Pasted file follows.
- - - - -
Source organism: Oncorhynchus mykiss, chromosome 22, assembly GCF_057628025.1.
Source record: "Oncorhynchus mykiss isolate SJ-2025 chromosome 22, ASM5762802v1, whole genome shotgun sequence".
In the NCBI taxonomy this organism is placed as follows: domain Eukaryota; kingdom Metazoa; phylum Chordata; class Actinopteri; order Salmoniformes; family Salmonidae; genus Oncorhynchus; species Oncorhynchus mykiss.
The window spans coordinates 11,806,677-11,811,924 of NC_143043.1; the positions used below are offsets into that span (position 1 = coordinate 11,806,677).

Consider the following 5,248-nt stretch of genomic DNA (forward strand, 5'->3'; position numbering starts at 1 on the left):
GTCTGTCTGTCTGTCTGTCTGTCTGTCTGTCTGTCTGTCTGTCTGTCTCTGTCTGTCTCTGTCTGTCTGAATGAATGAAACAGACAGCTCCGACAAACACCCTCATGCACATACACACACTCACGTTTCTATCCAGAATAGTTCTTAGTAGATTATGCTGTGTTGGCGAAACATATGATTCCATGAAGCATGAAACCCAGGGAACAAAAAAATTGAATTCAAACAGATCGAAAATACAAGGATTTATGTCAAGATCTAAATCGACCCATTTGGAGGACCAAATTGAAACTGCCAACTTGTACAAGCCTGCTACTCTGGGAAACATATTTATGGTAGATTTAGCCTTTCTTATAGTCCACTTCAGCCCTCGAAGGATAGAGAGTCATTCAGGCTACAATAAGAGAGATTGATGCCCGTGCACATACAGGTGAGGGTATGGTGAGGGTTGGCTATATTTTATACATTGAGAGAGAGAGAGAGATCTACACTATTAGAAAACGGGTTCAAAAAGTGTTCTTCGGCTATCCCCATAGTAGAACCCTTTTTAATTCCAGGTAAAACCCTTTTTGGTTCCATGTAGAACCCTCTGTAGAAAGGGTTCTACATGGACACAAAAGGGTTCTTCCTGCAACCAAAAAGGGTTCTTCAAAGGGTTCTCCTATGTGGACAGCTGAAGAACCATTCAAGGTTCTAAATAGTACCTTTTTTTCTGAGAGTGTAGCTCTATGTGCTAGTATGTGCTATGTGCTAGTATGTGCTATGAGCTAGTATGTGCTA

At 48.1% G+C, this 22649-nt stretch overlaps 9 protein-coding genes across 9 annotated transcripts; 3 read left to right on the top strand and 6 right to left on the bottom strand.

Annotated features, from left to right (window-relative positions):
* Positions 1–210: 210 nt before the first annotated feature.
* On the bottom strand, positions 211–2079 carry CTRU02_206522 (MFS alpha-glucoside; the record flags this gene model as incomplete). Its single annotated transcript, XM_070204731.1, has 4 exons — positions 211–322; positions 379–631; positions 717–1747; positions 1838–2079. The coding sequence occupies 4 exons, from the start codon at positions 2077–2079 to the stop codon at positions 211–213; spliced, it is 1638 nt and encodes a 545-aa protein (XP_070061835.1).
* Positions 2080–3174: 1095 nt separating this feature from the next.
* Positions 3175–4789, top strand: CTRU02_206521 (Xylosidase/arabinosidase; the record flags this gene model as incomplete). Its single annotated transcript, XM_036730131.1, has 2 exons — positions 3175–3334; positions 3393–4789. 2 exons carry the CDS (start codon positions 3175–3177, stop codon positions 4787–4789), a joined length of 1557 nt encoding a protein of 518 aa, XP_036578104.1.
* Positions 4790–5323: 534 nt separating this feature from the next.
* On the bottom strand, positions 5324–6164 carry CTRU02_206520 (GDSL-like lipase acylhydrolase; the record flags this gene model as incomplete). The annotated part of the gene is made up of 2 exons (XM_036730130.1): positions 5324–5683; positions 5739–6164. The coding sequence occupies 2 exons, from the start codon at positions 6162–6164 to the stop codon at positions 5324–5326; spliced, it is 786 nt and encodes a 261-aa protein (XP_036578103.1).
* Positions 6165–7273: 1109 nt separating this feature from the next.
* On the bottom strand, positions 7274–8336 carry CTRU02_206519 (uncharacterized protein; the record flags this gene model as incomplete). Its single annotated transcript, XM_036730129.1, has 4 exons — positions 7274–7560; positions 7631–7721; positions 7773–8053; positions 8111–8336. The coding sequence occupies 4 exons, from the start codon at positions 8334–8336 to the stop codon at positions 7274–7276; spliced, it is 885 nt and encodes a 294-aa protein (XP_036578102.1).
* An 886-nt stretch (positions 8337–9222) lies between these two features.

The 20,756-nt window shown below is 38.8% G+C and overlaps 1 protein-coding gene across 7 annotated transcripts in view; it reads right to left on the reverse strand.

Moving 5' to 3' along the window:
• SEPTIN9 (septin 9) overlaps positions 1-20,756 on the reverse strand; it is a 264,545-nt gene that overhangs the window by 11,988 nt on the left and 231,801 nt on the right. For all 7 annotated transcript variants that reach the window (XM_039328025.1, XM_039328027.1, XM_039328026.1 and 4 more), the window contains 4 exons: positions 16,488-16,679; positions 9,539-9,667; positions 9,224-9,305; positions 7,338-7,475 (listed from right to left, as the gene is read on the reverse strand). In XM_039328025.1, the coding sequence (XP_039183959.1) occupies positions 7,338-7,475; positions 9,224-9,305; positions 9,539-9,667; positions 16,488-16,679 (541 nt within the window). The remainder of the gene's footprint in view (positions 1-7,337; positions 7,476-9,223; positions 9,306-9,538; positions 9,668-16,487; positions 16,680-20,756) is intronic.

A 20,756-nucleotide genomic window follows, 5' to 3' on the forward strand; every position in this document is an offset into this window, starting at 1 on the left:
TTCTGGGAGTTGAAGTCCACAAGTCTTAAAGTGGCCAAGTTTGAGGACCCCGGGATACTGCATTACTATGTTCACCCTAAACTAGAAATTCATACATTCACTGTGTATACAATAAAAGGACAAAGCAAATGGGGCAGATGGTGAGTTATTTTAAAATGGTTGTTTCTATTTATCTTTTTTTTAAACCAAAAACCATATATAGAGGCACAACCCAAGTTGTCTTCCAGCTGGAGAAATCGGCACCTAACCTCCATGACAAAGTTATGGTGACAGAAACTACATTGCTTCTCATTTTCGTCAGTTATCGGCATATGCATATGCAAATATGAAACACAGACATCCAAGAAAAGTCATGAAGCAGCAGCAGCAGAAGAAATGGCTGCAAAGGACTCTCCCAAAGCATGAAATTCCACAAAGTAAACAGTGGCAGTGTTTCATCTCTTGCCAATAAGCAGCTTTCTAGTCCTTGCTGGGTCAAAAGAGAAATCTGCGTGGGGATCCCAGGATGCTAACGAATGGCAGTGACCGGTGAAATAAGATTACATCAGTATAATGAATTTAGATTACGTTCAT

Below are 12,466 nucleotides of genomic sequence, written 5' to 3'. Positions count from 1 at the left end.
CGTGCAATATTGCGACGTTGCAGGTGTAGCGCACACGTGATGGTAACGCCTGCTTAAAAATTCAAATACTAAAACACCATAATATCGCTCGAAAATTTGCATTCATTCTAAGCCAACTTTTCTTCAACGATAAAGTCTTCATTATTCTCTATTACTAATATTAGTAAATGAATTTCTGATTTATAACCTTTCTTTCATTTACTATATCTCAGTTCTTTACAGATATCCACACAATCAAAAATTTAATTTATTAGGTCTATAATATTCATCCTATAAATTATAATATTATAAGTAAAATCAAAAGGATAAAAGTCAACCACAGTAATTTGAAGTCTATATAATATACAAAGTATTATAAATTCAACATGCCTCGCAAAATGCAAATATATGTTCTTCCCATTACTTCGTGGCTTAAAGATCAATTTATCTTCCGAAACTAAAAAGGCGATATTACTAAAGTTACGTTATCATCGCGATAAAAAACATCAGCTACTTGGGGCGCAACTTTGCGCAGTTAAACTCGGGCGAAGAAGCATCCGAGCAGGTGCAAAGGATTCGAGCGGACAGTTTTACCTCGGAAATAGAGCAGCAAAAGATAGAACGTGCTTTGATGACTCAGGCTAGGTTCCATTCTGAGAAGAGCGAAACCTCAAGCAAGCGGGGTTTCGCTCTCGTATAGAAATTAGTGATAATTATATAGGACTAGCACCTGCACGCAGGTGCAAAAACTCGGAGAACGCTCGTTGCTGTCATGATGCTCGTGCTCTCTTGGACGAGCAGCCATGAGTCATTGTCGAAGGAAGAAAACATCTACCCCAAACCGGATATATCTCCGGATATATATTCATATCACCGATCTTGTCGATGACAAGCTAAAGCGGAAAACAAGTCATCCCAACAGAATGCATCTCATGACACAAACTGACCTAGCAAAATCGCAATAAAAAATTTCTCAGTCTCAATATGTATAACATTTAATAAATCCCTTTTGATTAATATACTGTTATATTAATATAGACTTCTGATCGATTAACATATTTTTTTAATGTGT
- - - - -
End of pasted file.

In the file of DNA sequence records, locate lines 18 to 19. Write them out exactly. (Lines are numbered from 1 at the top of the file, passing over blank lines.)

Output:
The 20,756-nt window shown below is 38.8% G+C and overlaps 1 protein-coding gene across 7 annotated transcripts in view; it reads right to left on the reverse strand.

Moving 5' to 3' along the window: